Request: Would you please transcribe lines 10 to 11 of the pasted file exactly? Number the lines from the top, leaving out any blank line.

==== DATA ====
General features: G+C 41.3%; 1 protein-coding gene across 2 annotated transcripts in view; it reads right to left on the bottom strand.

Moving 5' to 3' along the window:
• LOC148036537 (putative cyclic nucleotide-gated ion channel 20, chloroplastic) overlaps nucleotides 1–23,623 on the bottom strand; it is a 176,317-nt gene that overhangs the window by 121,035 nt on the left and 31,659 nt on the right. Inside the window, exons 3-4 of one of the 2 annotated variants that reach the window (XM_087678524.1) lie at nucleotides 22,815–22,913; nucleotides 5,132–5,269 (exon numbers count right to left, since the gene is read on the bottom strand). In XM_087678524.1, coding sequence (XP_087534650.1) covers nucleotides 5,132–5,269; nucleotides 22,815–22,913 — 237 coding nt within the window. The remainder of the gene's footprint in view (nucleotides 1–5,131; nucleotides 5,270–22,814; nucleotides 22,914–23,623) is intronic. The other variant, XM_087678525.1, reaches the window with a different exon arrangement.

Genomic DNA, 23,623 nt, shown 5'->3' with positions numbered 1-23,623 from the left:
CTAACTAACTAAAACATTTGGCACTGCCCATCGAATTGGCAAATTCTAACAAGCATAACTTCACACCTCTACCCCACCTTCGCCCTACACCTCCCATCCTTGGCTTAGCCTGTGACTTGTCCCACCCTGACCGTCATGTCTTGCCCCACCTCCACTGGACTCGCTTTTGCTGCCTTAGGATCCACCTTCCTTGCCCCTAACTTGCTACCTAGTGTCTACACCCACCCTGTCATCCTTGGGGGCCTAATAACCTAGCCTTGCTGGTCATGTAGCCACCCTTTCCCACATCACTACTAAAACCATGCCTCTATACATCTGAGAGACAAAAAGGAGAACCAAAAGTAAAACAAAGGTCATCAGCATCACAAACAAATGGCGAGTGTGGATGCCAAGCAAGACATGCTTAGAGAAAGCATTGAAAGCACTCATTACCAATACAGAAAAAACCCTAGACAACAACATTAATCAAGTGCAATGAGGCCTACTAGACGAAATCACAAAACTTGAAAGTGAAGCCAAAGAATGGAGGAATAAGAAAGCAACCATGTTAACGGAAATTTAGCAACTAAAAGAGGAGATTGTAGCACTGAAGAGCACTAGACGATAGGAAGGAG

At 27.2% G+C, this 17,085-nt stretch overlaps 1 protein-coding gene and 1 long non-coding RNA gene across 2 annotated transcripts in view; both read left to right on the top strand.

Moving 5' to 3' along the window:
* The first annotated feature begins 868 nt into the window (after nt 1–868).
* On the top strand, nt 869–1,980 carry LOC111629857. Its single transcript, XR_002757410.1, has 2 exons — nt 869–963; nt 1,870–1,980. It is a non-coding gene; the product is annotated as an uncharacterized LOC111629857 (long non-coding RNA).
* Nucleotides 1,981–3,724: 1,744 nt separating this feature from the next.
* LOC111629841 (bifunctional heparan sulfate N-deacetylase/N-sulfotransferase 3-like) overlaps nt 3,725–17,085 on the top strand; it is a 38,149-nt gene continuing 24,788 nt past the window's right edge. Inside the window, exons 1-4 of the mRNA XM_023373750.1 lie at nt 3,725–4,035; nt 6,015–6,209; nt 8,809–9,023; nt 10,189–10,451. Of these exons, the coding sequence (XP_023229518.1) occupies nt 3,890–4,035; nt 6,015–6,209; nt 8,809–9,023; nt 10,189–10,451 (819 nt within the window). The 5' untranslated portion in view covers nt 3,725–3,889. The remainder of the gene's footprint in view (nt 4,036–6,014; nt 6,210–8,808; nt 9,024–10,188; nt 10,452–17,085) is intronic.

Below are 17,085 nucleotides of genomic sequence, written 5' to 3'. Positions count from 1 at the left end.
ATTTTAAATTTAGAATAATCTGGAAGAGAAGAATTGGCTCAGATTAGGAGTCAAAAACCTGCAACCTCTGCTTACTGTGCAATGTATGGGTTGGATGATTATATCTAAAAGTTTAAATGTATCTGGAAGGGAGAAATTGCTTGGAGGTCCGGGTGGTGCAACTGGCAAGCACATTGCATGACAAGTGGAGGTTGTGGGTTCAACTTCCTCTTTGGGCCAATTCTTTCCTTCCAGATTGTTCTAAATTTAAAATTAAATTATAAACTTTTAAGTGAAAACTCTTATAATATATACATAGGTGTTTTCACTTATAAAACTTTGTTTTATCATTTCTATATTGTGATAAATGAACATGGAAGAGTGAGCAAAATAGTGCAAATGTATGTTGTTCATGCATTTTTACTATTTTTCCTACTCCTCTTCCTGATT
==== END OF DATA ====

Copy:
* Nucleotides 1,981–3,724: 1,744 nt separating this feature from the next.
* LOC111629841 (bifunctional heparan sulfate N-deacetylase/N-sulfotransferase 3-like) overlaps nt 3,725–17,085 on the top strand; it is a 38,149-nt gene continuing 24,788 nt past the window's right edge. Inside the window, exons 1-4 of the mRNA XM_023373750.1 lie at nt 3,725–4,035; nt 6,015–6,209; nt 8,809–9,023; nt 10,189–10,451. Of these exons, the coding sequence (XP_023229518.1) occupies nt 3,890–4,035; nt 6,015–6,209; nt 8,809–9,023; nt 10,189–10,451 (819 nt within the window). The 5' untranslated portion in view covers nt 3,725–3,889. The remainder of the gene's footprint in view (nt 4,036–6,014; nt 6,210–8,808; nt 9,024–10,188; nt 10,452–17,085) is intronic.